Tumor organoid and immune cells co-cultures to study myeloid cells-targeting immunotherapy

AACR 2024 Poster

Cancer immunotherapy is one of the main pillars of oncology treatment, due to the clinical success of therapies aimed at enhancing anti-tumoral T-cell responses. Nonetheless, many patients do not benefit from these approaches, highlighting the need to develop novel immunomodulatory strategies. Exploiting the anti-tumor capacity of innate immune cells is a promising approach that can overcome specific limitations of T cell-targeting therapies. Still, promising therapeutic developments face hurdles in translating preclinical findings into treatment since conventional 2D cancer models hold low clinical predictive value. HUB developed an innovative alternative, building on the discovery that adult stem cells proliferate and organize into three-dimensional organotypic structures. Patient-derived organoids (PDO) are generated from healthy and diseased tissues and recapitulate complex characteristics of the original parental tissue, including molecular heterogeneity and morphological and functional traits. To assess the efficacy of therapies that engage innate immune cells, we developed an assay in which organoids derived from colorectal (CRC) or breast cancer patients were co-cultured with PBMC-derived macrophages or monocytes to evaluate the activity and cytotoxic potential of exogenously activated myeloid cells.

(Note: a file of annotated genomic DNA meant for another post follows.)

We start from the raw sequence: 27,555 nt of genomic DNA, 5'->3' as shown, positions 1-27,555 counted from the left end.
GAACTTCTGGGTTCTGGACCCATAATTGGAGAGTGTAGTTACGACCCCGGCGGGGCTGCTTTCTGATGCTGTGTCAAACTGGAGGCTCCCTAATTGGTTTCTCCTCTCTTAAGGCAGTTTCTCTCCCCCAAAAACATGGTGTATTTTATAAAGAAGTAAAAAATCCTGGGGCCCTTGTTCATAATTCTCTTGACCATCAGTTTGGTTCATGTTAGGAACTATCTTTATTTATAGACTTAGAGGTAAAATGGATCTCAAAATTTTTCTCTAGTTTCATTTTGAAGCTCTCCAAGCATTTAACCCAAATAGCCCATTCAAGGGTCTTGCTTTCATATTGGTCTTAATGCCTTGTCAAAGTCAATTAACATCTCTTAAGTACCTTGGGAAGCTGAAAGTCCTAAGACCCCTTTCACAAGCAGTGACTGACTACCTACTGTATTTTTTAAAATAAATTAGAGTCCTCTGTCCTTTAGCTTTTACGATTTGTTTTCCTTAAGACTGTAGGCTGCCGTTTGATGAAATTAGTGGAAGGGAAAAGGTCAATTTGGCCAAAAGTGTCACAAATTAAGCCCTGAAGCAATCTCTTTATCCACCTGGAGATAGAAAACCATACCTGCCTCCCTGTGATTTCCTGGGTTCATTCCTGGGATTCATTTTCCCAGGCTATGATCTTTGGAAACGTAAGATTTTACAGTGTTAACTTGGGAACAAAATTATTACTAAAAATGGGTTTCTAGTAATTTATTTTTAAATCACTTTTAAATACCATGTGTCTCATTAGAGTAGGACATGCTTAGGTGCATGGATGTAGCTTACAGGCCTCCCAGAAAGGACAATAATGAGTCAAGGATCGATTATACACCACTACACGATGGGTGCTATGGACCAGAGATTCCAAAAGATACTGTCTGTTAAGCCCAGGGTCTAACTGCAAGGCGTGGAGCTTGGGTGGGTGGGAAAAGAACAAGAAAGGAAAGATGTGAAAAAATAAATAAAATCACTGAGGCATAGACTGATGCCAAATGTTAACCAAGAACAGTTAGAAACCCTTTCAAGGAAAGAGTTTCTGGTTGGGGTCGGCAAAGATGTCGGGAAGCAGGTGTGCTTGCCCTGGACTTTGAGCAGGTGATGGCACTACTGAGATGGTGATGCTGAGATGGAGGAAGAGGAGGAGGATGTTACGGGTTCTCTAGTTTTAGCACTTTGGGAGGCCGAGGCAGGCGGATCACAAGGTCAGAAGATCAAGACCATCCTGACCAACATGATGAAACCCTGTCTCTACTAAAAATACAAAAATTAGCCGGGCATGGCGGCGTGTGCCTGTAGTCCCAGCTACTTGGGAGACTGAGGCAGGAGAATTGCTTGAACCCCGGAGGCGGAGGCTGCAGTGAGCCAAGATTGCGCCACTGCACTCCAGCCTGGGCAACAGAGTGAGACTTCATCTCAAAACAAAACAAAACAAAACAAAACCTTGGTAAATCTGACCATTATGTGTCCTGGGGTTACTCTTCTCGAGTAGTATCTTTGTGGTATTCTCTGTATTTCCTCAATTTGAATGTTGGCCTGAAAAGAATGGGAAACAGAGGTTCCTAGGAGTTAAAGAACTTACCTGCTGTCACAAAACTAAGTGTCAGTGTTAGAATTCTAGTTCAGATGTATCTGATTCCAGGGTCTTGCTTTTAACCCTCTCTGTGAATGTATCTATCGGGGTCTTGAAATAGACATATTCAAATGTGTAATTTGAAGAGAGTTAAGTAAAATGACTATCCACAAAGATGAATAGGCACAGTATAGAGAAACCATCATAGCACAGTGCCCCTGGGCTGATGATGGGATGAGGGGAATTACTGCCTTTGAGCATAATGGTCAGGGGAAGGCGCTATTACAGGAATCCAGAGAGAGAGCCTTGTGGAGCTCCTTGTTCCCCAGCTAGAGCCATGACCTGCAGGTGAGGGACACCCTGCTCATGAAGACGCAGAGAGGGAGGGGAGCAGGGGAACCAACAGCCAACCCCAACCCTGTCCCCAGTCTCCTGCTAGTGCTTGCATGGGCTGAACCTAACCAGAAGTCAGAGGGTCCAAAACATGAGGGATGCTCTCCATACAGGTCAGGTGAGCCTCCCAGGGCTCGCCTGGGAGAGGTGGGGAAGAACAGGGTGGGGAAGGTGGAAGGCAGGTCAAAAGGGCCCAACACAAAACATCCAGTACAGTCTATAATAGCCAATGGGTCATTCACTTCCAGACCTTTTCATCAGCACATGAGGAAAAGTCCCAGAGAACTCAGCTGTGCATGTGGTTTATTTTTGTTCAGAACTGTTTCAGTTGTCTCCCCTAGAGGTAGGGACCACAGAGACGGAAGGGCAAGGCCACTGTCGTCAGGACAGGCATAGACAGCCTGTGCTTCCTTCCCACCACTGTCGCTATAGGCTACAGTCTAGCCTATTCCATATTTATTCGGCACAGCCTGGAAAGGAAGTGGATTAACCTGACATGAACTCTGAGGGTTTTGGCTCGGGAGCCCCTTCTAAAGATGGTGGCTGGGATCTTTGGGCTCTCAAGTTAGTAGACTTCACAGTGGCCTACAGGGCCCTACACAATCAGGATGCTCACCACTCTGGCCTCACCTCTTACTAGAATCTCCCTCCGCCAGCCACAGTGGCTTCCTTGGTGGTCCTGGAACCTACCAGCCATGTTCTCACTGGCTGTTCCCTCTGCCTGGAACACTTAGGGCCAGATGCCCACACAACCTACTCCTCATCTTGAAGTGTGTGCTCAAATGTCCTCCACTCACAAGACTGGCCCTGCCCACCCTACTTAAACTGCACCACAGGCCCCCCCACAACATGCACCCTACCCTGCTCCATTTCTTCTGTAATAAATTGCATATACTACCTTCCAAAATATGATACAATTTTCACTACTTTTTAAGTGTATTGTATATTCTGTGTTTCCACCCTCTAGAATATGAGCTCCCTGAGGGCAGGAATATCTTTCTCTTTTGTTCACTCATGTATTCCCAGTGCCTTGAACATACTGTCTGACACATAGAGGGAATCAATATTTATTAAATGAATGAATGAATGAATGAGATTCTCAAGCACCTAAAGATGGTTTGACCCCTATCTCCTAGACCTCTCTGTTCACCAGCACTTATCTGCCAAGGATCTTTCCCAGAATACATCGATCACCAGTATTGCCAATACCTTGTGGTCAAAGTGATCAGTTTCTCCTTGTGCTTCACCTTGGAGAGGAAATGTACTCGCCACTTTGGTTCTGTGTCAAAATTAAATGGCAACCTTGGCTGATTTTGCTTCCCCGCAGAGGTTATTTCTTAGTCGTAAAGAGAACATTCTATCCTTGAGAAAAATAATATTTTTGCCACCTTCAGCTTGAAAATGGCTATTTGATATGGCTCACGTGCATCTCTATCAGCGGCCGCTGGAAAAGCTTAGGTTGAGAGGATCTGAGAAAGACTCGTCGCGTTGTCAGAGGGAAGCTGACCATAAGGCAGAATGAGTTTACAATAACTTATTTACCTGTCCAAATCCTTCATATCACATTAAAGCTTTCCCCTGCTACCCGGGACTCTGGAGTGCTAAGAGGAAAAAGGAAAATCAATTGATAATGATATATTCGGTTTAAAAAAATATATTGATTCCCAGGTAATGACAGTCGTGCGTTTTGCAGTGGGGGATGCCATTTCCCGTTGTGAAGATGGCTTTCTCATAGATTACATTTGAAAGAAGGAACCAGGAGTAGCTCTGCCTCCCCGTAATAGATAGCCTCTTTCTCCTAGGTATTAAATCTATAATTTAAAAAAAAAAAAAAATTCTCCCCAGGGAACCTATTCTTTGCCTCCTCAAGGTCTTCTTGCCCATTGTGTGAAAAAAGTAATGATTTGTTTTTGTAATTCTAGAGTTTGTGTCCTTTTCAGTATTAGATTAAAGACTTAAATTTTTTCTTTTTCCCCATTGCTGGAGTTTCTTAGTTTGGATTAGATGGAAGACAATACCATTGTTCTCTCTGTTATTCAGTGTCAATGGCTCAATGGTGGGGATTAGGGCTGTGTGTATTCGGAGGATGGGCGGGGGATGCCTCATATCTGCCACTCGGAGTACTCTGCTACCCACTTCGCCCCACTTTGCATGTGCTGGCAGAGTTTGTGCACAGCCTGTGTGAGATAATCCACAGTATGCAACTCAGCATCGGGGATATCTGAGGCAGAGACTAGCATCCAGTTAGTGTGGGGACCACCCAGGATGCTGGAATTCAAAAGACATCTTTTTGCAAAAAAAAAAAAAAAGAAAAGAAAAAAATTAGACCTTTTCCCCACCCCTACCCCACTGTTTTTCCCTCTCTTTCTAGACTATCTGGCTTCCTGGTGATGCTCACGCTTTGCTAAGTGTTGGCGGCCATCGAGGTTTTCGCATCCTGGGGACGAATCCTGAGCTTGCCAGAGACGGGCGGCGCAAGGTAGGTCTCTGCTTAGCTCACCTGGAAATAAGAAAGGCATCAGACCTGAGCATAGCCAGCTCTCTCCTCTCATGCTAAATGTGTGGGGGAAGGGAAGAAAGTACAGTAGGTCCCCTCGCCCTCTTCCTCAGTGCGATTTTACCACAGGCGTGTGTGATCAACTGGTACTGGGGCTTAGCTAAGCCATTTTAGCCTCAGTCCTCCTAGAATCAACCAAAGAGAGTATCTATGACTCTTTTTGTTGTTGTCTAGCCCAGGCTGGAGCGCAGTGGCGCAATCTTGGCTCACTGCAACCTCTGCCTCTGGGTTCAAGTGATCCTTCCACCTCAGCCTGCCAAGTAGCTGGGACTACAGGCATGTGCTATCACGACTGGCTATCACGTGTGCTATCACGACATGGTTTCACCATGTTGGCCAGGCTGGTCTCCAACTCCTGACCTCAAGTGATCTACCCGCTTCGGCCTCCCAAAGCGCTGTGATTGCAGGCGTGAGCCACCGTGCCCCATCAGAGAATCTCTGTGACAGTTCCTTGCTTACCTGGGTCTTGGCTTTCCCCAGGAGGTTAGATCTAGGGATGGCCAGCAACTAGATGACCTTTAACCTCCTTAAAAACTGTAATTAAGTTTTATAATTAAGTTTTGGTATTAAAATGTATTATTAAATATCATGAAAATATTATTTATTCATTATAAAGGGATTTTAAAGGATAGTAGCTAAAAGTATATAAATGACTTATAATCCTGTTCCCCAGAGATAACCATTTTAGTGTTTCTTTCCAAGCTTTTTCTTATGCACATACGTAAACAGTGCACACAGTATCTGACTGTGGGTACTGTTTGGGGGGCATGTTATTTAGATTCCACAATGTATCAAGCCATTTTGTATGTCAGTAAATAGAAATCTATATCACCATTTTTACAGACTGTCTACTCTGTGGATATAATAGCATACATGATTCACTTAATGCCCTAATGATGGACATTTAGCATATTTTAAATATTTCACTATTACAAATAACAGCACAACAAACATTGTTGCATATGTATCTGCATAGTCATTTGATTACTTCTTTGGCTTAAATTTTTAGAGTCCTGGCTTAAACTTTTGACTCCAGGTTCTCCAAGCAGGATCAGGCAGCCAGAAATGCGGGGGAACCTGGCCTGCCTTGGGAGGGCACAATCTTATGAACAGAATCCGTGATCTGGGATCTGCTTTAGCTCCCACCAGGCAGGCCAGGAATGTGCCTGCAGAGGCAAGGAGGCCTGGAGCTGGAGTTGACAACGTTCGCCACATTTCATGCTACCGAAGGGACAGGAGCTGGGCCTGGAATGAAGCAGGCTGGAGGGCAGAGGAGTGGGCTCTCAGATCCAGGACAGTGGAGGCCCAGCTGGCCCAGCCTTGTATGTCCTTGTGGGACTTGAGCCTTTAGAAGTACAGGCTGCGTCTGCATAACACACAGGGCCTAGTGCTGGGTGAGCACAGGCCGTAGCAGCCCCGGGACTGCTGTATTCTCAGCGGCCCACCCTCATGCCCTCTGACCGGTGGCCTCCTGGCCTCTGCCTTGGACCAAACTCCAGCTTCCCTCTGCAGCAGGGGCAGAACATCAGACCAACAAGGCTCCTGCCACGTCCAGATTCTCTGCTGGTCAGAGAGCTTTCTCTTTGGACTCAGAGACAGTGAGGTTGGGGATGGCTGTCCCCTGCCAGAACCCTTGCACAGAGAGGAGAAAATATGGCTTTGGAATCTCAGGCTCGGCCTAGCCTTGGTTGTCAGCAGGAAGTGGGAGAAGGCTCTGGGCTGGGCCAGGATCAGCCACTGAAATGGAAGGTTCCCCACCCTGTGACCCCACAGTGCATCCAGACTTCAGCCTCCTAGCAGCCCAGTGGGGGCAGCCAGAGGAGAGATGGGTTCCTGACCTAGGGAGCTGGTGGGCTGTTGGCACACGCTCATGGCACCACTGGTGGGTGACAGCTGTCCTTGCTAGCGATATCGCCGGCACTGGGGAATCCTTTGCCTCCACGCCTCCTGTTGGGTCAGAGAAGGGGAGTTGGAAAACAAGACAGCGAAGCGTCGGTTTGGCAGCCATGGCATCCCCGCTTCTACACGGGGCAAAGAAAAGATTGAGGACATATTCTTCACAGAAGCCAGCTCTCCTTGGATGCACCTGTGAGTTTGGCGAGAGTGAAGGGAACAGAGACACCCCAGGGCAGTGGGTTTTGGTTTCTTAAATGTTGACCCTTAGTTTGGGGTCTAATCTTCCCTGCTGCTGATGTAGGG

Download this poster to discover:

  • The establishment of organoid-based co-culture platform with PBMC-derived macrophages or monocytes
  • The development of the ADCP phagocytosis assay to evaluate the cytotoxic potential of exogenously activated myeloid cells
  • The data demonstrating the activation of monocytes and tumor organoid phagocytosis in a CRC or breast PDOs co-cultured with PBMC-derived monocytes

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